When was camouflage invented?

Pablo Picasso is said to have exclaimed at the sight of a camouflaged cannon that was planted in Paris during the First World War: "C'est nous qui avons fait ça!" - It's us who created this. "Nous", that was the Cubists, and "ça", that was the fragmented areas of color that covered the gun. Gertrude Stein, who wrote the anecdote, agreed with Picasso: she said that there was a direct line from Cézanne to the Cubists to the aesthetics of camouflage.

It is undisputed that sophisticated camouflage methods did not prevail in the European armies until World War I, although the British successfully reduced their combat losses in India as early as 1880 by exchanging their white uniforms for khaki ones. In its exhibition "Camouflage", the London Imperial War Museum examines the development of this camouflage aesthetic between military necessity, art and design. In doing so, it creates fascinating cross-connections in terms of art and military history.

It would undoubtedly be an exaggeration to claim that the Cubists were solely responsible for the fact that the French began to cover artillery, planes and tanks with deceptive color patterns as early as the first months of the war. But the Cubist influence on these paintings cannot be denied.

Lucien-Victor Guirand de Scévola, a Parisian portrait painter who is considered the inventor of artillery camouflage and who headed the first camouflage division of the French army, said unequivocally: "To completely deform the sight of the object, I had to use the means of the Cubists apply." It was clear to De Scévola that soldiers and equipment had to be made as difficult as possible to assess in the open field in a war in which flight reconnaissance was carried out on a large scale for the first time. The French - shortly afterwards, all other warring factions - developed appropriate camouflage strategies.

Camo as a declaration of war

For smaller targets, it made sense to adapt them to the surroundings: the soldiers' coats took on the mud color of the trenches, shiny spiked hoods disappeared under gray-brown fabric covers. But large, cumbersome targets like guns and tanks couldn't just blur into the landscape. Here it was important to let the outlines of the objects optically fray from a distance and to transform them into a target that was as unclear as possible.

Soon they began to apply the stains that are still used today, but often also bright zigzag patterns. The object disintegrated into colorful, geometric shapes, which made it less concrete - the perfect confusion tactic.

These disruptive patterns found their most spectacular expression in the so-called "dazzle patterns". After devastating attacks by German submarines on British ships, Lieutenant-Commander Norman Wilkinson began to paint the fleet with bold and decorative paintwork in black, white and blue. The bars, waves and rhombuses were supposed to make it difficult to assess the exact position of the ship from the periscope, and they did so with success: A German submarine captain is quoted as saying that it was the best camouflage he has ever made have seen.

In this way, tactical necessity turned Norman Wilkinson, who before the war had been a conservative, avant-garde painter of naval subjects, into a modernist. The ship models shown in the Imperial War Museum, with the help of which the dazzle patterns were tested for their effectiveness, now seem like an exercise in serially applied synthetic cubism.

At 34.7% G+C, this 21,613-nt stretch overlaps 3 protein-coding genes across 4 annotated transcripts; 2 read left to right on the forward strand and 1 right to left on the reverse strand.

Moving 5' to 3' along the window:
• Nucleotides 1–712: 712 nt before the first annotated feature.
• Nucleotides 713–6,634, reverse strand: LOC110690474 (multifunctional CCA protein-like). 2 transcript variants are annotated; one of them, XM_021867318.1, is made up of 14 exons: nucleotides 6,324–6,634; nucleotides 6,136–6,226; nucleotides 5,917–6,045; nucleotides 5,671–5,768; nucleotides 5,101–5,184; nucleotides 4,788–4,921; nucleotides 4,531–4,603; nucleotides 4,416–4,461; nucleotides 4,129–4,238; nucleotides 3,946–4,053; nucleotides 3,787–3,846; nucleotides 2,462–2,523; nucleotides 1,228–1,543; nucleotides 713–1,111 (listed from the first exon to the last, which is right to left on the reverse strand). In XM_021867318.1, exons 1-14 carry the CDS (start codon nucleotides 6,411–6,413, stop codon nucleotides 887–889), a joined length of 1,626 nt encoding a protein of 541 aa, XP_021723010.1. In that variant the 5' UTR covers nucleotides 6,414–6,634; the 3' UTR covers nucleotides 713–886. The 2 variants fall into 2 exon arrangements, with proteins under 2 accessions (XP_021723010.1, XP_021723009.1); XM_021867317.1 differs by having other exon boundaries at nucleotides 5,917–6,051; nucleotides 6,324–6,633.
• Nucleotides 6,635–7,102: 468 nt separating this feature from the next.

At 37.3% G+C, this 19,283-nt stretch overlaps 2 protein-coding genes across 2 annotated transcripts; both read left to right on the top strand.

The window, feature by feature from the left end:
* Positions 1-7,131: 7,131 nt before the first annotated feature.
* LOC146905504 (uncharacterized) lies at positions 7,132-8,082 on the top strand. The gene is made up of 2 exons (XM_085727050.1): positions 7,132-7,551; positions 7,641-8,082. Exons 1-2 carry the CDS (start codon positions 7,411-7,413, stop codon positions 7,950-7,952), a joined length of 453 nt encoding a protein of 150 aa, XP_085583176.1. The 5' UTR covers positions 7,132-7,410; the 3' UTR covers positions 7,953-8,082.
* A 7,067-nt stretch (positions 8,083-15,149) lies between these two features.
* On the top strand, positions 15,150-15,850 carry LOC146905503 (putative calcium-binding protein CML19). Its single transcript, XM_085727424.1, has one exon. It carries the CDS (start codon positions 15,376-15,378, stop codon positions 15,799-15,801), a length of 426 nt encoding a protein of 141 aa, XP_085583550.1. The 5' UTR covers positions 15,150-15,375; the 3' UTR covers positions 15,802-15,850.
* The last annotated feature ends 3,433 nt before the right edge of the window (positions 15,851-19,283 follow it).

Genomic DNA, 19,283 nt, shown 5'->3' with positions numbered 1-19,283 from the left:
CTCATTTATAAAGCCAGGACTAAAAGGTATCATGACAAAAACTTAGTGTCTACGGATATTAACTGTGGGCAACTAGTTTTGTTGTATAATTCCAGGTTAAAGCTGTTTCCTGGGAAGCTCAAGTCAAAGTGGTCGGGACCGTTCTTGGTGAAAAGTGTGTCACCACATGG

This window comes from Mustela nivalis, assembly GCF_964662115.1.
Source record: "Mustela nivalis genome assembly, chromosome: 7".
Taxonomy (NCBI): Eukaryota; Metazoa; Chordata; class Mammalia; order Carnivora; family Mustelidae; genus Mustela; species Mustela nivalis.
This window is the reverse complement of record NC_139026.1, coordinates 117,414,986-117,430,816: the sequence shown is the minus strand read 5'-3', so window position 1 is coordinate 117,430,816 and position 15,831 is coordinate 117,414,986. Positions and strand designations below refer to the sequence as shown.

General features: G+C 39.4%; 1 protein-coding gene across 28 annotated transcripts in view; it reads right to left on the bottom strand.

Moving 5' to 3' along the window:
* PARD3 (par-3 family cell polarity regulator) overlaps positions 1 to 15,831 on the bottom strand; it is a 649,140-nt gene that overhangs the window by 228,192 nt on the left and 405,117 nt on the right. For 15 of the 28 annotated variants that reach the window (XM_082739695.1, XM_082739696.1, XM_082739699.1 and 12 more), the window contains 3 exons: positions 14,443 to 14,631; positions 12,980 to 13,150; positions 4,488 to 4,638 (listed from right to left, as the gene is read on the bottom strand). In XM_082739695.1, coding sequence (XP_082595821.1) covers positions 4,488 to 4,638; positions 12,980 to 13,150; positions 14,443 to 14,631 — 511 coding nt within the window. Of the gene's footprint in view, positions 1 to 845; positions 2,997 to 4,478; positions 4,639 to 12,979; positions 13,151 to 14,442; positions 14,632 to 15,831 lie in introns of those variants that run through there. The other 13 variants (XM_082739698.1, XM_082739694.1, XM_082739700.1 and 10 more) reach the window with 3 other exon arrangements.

While the first part of the exhibition concentrates on the solutions that artists found in the military service for armed problems, in the further course it looks at the effects of the aesthetics created in this way on civil society.

An early example of the adoption of military designs for fashion purposes is the "Dazzle Ball" given in Chelsea in 1919. The decorations of the costumes are based on Wilkinson's designs, which gives them a distinctly harlequin character. So the Harlequin theme, so favored by the Cubists, comes back to its ancestral surroundings in the form of a re-civilized camouflage pattern.

Camouflage pattern as a decorative gesture

Pop culture discovered the camouflage pattern on a large scale at the anti-Vietnam demonstrations of the sixties: veterans protesting against the war in their green-brown jungle uniform jackets are taking the first step towards the subversion of military colors. "Camo" becomes the signal color of the anti-establishment, it replaces the blue jeans as a declaration of war on the civil bourgeoisie.

The trend continues in the eighties, in which the gray-blue street combat gear of the US Army with its famous "woodland" pattern characterizes the urban guerrilla look, promoted by groups such as Public Enemy. As is so often the case, haute couture soon made use of this decidedly anti-fashion: Jean-Paul Gaultier, Paul Smith and Versace adopted the camouflage pattern as a decorative gesture in the nineties. Today "Camo" makes billions in sales. A whole showcase in London is dedicated to the most varied of utensils, from skateboards to wallets to bikinis, combined in a tamed camouflage color design.

In its purest form, Andy Warhol has made the element of deception his own that defines successful camouflage. His series of "Camouflage" acrylic pictures (1986), which is a highlight of the London exhibition, defies any fixed meaning. Are these military patterns with their cheerful primary colors a consequent continuation of the camouflage principle, created for those who do not want to stand out in the club or in the mall? Or do they just point to themselves and thus negate their original purpose? At Warhol, the work of art becomes pure camouflage: it camouflages itself.

"Camouflage" in the Imperial War Museum until November 18th. Info: 0044 (0) 20 7416 5320, catalog £ 24.95.